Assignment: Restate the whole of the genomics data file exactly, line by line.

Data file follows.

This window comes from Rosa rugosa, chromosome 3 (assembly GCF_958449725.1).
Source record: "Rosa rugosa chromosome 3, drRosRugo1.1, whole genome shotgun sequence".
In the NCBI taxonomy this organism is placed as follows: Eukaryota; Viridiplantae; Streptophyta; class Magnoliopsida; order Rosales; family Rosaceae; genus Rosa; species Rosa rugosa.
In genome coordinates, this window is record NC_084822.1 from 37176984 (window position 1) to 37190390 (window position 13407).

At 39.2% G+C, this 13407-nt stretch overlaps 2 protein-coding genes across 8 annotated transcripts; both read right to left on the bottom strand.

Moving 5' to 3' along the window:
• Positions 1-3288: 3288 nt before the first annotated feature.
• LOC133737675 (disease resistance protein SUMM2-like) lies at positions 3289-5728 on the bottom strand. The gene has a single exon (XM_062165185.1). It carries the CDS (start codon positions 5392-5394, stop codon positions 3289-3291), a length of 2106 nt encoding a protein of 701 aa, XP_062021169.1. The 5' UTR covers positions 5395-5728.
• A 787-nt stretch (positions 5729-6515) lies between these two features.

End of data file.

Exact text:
This window comes from Rosa rugosa, chromosome 3 (assembly GCF_958449725.1).
Source record: "Rosa rugosa chromosome 3, drRosRugo1.1, whole genome shotgun sequence".
In the NCBI taxonomy this organism is placed as follows: Eukaryota; Viridiplantae; Streptophyta; class Magnoliopsida; order Rosales; family Rosaceae; genus Rosa; species Rosa rugosa.
In genome coordinates, this window is record NC_084822.1 from 37176984 (window position 1) to 37190390 (window position 13407).

At 39.2% G+C, this 13407-nt stretch overlaps 2 protein-coding genes across 8 annotated transcripts; both read right to left on the bottom strand.

Moving 5' to 3' along the window:
• Positions 1-3288: 3288 nt before the first annotated feature.
• LOC133737675 (disease resistance protein SUMM2-like) lies at positions 3289-5728 on the bottom strand. The gene has a single exon (XM_062165185.1). It carries the CDS (start codon positions 5392-5394, stop codon positions 3289-3291), a length of 2106 nt encoding a protein of 701 aa, XP_062021169.1. The 5' UTR covers positions 5395-5728.
• A 787-nt stretch (positions 5729-6515) lies between these two features.